Christmas is knocking on your door and the New Years is right around the corner! But instead of the typical festive cheer it brings to most, an air of uncertainty surrounds you, filling you with suffocating anxiety, dread and maybe even guilt. The social anxiety surrounding obligatory family reunions, those pestering questions, passive aggressive and sometimes straight-up judgemental remarks, financial stresses, made even worse if you’re queer with families and relatives who aren’t so welcoming or don’t know about your sexuality. It can also be an extremely lonely and isolating time for those without family to go home to or have moved abroad.
For many of us who make the trip home to see family, feelings of guilt begin to surface around holidays like these due to us resenting and not wanting to spend time with them because of the stigma and judgement we are bound to face at family holiday gatherings. For those who don’t and end up celebrating with friends or are looking for others to celebrate with, it can still be difficult for queer folks especially since a lot of queer events and folks tend to use substances to celebrate these festivities (which is far from the healthiest thing one should be doing for their mental health), making it an even more isolating experience for those of us who opt out of it.
Here are a few things you could keep in mind to help you through these tough holiday seasons a little better:
1. Embrace Yourself
Love yourself and know your value, feel confident in being you and that you’re representing yourself when showing up for these family gatherings. Not feeling fully seen or accepted by your family and relatives make it difficult to feel loved, which is why self-love is even more important. If you’re open about your sexuality and you have relatives questioning you about it, you can offer clarifications in a calm and measured tone, without instigating a fight. Politely and confidently stand up for who you are. However, not everyone has the privilege of disclosing your true identity to your family who may be less than supportive and it is understandable if you’re forced to ‘play along’ instead. The decision of how and when to come out is a personal one after all, and often times involve both a combination of the right time, space and circumstances to prep the conversation, process information and to educate.
2. Evaluate the Makeup of the Group
Is there a relative or a sibling who knows about your sexuality and is both accepting and supportive of you, or maybe it’s someone you enjoy spending your time with? These people could be an anchor for you when things at the gathering might stray a little or if tensions rise. Diffusing your hurt, anger, or sadness can alleviate your pains momentarily so that you can return to the table of the heat of the events to continue to engage.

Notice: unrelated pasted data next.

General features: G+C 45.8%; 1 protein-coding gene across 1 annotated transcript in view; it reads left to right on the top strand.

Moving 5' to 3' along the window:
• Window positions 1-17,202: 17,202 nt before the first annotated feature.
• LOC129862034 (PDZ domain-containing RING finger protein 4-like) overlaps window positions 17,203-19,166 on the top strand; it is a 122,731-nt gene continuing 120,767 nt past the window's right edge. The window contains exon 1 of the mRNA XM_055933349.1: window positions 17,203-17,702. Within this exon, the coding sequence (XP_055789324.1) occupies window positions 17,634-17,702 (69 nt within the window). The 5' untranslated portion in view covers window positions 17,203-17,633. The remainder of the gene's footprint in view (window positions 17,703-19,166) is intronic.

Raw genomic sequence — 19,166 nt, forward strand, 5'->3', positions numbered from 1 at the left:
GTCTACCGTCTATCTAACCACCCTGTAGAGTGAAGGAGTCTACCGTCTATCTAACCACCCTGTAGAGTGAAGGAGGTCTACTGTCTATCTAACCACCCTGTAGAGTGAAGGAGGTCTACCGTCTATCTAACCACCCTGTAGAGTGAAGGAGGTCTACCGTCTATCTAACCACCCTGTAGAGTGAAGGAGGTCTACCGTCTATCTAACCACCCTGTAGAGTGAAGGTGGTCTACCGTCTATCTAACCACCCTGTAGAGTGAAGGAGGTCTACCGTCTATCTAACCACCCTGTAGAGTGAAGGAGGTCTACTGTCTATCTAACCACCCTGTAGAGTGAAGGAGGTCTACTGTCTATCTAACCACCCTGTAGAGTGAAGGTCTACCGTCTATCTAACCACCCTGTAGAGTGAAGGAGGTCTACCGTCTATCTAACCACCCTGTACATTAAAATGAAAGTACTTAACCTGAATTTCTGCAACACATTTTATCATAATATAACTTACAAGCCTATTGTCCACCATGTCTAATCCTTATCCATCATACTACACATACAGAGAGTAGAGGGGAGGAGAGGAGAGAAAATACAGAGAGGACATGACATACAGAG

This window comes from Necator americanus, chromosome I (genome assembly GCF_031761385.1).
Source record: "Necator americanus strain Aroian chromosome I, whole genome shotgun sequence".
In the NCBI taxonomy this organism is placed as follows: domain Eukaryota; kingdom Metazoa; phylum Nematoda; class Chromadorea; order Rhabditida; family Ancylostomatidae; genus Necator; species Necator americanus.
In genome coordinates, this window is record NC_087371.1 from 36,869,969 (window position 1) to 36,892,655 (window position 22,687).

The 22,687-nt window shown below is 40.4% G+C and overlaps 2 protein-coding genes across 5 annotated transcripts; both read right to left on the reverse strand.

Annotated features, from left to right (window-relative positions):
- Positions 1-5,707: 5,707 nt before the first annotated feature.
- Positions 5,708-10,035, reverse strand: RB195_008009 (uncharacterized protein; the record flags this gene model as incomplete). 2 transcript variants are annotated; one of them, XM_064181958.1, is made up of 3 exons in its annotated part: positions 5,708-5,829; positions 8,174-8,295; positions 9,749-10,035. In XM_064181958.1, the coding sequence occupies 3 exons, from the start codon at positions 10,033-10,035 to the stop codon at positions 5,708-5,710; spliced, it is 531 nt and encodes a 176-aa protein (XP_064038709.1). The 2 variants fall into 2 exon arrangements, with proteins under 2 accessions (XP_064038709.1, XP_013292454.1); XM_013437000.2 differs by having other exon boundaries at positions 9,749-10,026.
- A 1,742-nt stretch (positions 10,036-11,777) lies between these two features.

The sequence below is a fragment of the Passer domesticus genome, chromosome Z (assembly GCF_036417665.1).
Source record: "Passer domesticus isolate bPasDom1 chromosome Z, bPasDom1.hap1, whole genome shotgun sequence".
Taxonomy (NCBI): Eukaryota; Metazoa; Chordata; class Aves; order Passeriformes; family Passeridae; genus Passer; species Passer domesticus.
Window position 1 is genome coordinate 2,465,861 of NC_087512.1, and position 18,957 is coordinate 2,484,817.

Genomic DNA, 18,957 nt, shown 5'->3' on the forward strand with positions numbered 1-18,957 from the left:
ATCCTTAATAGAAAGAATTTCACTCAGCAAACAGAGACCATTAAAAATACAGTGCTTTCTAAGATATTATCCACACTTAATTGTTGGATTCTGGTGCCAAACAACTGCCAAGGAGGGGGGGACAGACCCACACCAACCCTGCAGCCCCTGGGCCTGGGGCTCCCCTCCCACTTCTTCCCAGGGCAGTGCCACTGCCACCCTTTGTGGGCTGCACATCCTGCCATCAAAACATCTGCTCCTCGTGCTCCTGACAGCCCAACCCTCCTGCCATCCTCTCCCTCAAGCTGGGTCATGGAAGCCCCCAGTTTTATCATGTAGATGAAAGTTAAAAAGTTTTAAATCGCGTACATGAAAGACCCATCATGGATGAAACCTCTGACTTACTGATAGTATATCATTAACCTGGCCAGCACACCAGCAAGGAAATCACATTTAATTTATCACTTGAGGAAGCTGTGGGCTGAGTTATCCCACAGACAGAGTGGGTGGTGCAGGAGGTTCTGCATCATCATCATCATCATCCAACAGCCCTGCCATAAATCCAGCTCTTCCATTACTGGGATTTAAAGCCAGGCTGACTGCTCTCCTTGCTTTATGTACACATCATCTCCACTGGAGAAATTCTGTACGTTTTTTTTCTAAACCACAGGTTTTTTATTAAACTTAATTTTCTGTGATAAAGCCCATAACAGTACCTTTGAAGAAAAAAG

3. Set Boundaries
If your family members start to engage in toxic or offensive behaviours, take a short breather from them to clear your mind. Remind yourself to not overindulge in drinking or substances that may affect your ability to remain calm or might result in a bad comedown, leaving you feeling far worse. If tensions are high, consider staying at a hotel or a friend’s place the next time, and maybe even attending only part of the event or dinner as opposed to sitting through the whole thing. If family reunions are often tensed or awkward for you, you could ask to bring a friend who can support or defend you if needed. Having your own space to do some self-care whether it’s going for an evening run outside or having a room to read your own books as an ‘escape’ could go a long way during these particularly stressful and socially draining times. Consider what sort of media leaves you feeling reassured, amused, or engaged, your imagination is one of your best companions especially in isolation.
4. Stay in Touch with Affirming People and Spaces
Talk to your friends about your holiday plans and talk with them beforehand about staying in touch. Some of your friends might be spending their holidays feeling lonely while some might be having just-as-stressful periods as you, check-in on each other and watch out for one another, you might end up finding some refuge amongst each other. If you’re seeing a counsellor or a therapist, you could schedule virtual sessions during these times as well.
5. Make New Traditions with Friends and Loved Ones
Many queer people experience our greatest love in our family of choice, those that we’ve forged such close-knit connections with through life. Holidays are the perfect time to plan a festive get-together with your favourite people and make some traditions of your own, whether it’s on the day itself of one of the other days around the period. Making time to be with people who fully accept you can help alleviate some of the stresses of being around less accepting and traditional family members.
It might also be a great time at forging new friendships with people both near and far, the online world makes it so much easier to meet and connect with souls from all around. You might end up meeting some people from across the pond who not only resonate with you so much, but also are spending the holidays alone.
Stay mindful and keep being you! Don’t forget you are always loved and don’t be afraid to reach out for help. We hope this article gives you a little nudge in the right direction this holiday season and for many more to come!
blog by Bernard Yap